Douglas R. Hess, Co-Author of Unequal Access: Neglecting the National Voter Registration Act, 1995-2007, submitted this post as a guest blogger for The Hill.

Millions of citizens from the populations that are least registered to vote are being denied opportunities to register.

All Americans should have an opportunity to register and vote, but states are ignoring a federal law that requires them to offer voter registration to low-income citizens. In 2006, more than twice as many low-income Americans were unregistered as upper-income Americans.

Congress passed the National Voter Registration Act (NVRA) in 1993 to increase the number of eligible Americans registered to vote. The NVRA is the only federal law that requires government agencies to offer voter registration services to the public. Although often called “Motor Voter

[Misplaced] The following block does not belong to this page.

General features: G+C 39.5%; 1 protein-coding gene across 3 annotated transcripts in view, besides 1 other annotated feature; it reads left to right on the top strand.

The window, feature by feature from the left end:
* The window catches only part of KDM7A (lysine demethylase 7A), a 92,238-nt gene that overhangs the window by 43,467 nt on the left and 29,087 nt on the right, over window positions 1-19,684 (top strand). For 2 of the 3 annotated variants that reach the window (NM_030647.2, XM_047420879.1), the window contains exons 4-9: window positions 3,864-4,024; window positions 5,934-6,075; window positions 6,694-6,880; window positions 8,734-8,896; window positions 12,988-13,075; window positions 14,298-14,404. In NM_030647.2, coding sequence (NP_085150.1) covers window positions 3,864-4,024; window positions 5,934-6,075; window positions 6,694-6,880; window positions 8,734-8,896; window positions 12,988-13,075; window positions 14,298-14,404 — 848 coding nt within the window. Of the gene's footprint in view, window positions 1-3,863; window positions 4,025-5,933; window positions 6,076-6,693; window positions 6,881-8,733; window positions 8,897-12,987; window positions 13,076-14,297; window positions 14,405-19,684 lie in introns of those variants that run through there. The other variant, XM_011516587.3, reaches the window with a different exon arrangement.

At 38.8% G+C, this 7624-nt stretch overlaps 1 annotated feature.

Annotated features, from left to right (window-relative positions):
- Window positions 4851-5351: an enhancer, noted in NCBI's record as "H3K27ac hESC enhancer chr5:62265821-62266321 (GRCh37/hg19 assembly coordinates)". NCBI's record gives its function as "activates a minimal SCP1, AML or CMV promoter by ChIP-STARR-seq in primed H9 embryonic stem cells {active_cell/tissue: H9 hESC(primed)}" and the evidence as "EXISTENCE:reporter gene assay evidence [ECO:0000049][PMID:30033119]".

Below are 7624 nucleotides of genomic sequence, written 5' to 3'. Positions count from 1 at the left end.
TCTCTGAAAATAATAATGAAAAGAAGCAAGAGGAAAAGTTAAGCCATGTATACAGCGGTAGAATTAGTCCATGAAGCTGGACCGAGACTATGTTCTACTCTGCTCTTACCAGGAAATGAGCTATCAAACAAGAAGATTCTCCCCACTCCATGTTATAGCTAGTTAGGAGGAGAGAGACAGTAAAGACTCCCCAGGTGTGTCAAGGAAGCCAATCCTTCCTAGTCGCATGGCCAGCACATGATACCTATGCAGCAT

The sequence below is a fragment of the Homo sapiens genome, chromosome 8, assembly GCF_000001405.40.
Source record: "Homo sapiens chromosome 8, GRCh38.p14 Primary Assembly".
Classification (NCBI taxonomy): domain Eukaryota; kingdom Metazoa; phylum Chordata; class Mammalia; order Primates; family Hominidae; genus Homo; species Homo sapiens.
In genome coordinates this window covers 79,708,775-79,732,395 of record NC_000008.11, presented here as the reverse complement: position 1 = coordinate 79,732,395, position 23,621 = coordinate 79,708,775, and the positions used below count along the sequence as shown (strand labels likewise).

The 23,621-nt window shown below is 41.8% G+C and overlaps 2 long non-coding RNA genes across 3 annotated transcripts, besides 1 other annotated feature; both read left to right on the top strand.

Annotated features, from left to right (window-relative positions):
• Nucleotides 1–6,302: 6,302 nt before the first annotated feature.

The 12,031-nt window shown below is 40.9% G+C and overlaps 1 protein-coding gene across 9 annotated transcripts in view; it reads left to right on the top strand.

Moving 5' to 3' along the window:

While 2.6 million people registered to vote through public assistance agencies during the first two years of the law’s implementation (1994-1996), that number has fallen to about 500,000 (during 2005-2006). In visits to agency sites in numerous states, Project Vote and Demos found many instances of offices not offering voter registration.

That these registration numbers could be substantially improved is evident in the fact that some agencies, notable ones are in Iowa and North Carolina, have recently made improvements to their registration programs have seen the number of clients that they are registering soar.

The report also faults the Department of Justice for failing to take on its enforcement responsibilities under the Act despite being presented with evidence of states failing to implement the law.